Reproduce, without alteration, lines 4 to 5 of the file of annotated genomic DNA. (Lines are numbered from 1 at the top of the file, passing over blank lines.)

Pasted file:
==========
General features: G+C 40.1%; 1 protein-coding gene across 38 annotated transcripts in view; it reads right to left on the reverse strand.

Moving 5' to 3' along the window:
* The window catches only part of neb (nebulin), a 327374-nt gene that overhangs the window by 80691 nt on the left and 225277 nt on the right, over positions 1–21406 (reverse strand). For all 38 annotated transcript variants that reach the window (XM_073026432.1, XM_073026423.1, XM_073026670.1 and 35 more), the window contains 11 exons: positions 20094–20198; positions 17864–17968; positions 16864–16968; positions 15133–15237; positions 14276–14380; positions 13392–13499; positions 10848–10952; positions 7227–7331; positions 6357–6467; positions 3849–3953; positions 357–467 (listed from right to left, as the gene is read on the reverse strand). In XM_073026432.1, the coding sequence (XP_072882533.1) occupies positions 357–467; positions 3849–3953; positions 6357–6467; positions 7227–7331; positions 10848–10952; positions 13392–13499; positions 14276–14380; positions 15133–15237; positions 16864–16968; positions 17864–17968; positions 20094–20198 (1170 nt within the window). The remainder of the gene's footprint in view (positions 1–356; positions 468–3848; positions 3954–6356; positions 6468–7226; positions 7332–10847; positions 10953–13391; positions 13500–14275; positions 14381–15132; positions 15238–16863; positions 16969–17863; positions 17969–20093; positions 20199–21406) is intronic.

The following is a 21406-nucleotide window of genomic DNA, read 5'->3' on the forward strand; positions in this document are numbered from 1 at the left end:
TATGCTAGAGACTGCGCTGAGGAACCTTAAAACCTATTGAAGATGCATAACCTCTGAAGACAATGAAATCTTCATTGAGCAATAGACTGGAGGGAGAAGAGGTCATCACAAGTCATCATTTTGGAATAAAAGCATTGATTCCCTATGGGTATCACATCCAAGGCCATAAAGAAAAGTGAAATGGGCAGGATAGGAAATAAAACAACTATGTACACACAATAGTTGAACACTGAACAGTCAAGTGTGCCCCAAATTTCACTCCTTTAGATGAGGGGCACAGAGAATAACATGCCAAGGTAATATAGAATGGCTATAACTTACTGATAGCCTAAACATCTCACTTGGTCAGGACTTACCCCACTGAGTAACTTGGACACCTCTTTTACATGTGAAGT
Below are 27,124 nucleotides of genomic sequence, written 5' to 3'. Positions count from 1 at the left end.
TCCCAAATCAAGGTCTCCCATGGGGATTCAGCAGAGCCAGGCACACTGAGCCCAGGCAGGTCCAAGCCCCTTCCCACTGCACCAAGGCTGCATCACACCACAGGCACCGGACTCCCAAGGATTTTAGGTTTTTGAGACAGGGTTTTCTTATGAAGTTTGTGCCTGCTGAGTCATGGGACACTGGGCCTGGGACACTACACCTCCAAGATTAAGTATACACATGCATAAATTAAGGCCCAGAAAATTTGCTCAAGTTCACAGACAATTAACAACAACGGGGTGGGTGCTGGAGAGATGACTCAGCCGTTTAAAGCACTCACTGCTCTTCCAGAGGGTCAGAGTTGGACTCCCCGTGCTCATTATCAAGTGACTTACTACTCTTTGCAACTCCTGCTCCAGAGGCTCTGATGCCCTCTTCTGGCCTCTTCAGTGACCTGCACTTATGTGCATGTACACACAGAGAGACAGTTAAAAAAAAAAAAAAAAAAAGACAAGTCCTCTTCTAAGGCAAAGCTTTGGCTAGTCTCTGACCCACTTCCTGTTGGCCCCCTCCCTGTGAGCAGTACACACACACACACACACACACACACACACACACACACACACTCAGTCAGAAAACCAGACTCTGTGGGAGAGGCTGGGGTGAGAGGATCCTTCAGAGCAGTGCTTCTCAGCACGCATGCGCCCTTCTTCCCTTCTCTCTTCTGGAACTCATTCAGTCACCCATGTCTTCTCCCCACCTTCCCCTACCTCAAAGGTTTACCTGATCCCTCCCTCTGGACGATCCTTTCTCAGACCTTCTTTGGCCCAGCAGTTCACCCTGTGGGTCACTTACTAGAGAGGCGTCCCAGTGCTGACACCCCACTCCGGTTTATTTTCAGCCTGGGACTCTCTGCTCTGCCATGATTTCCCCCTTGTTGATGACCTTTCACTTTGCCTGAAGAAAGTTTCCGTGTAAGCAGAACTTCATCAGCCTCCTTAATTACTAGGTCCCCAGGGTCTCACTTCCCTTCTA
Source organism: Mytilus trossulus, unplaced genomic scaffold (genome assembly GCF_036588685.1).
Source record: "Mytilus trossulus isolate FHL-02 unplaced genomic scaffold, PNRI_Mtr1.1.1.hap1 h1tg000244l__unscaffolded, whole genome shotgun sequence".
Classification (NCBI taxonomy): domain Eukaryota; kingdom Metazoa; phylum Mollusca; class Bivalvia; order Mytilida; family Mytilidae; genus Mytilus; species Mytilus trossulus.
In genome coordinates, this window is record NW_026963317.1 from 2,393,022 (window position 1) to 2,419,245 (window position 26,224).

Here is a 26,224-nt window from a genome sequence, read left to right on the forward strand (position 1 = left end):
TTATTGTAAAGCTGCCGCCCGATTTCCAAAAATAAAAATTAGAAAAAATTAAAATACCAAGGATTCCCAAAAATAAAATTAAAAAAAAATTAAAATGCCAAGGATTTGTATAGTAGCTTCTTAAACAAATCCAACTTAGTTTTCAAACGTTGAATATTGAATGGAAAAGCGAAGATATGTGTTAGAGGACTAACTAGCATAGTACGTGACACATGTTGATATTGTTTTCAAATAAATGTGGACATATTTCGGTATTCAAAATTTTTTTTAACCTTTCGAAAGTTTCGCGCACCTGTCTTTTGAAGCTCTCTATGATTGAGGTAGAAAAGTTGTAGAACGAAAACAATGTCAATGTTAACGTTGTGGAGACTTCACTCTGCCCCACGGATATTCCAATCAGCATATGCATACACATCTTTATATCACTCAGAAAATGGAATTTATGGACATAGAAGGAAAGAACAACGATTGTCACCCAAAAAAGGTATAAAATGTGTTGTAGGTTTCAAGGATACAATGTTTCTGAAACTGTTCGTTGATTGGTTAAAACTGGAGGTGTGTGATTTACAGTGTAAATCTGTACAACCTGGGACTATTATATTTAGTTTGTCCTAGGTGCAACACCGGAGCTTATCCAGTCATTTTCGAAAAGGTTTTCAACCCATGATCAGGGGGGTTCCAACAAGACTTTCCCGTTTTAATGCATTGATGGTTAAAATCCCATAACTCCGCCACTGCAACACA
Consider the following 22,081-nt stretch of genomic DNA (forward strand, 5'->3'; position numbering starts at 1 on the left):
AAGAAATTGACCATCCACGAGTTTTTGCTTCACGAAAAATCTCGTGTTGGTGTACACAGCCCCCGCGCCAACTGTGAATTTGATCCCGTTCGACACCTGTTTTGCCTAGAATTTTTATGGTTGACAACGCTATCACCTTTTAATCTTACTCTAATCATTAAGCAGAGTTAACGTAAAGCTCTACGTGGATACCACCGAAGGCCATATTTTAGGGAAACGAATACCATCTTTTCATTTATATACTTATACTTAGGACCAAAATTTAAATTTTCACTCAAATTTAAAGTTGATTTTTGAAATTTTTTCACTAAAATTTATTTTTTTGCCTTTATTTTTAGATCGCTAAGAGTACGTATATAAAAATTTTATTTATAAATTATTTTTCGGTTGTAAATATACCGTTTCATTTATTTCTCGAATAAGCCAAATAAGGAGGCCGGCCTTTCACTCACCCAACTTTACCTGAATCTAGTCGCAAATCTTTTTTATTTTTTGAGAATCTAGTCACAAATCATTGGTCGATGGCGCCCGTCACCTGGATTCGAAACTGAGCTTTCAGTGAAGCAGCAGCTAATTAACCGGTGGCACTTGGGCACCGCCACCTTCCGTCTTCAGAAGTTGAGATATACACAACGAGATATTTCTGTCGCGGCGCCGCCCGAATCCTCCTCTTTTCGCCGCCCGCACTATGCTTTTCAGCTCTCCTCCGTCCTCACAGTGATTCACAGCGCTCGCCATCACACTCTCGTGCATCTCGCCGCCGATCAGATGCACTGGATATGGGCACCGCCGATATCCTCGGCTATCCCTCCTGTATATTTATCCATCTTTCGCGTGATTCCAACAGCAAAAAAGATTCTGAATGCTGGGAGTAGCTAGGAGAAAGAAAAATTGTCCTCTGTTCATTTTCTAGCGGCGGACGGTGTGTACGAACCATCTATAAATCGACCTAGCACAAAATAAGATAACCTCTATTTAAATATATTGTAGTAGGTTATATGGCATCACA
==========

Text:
The following is a 21406-nucleotide window of genomic DNA, read 5'->3' on the forward strand; positions in this document are numbered from 1 at the left end:
TATGCTAGAGACTGCGCTGAGGAACCTTAAAACCTATTGAAGATGCATAACCTCTGAAGACAATGAAATCTTCATTGAGCAATAGACTGGAGGGAGAAGAGGTCATCACAAGTCATCATTTTGGAATAAAAGCATTGATTCCCTATGGGTATCACATCCAAGGCCATAAAGAAAAGTGAAATGGGCAGGATAGGAAATAAAACAACTATGTACACACAATAGTTGAACACTGAACAGTCAAGTGTGCCCCAAATTTCACTCCTTTAGATGAGGGGCACAGAGAATAACATGCCAAGGTAATATAGAATGGCTATAACTTACTGATAGCCTAAACATCTCACTTGGTCAGGACTTACCCCACTGAGTAACTTGGACACCTCTTTTACATGTGAAGT